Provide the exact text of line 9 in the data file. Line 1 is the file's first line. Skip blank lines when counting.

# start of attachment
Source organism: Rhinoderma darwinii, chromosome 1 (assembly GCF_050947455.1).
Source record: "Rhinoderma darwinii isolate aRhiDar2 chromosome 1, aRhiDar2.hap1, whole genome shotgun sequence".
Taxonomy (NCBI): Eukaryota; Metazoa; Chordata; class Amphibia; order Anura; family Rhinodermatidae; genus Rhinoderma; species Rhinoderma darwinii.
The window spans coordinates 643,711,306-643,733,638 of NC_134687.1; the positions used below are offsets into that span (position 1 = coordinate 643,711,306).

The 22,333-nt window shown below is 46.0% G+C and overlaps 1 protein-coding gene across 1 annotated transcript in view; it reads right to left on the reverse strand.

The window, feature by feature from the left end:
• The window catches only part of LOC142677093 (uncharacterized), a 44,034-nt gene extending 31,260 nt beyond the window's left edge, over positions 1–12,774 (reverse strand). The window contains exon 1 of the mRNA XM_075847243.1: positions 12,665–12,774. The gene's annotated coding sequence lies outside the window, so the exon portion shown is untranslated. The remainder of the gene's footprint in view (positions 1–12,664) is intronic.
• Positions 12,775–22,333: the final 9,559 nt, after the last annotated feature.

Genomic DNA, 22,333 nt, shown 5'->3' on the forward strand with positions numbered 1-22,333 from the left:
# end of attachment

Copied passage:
Genomic DNA, 22,333 nt, shown 5'->3' on the forward strand with positions numbered 1-22,333 from the left: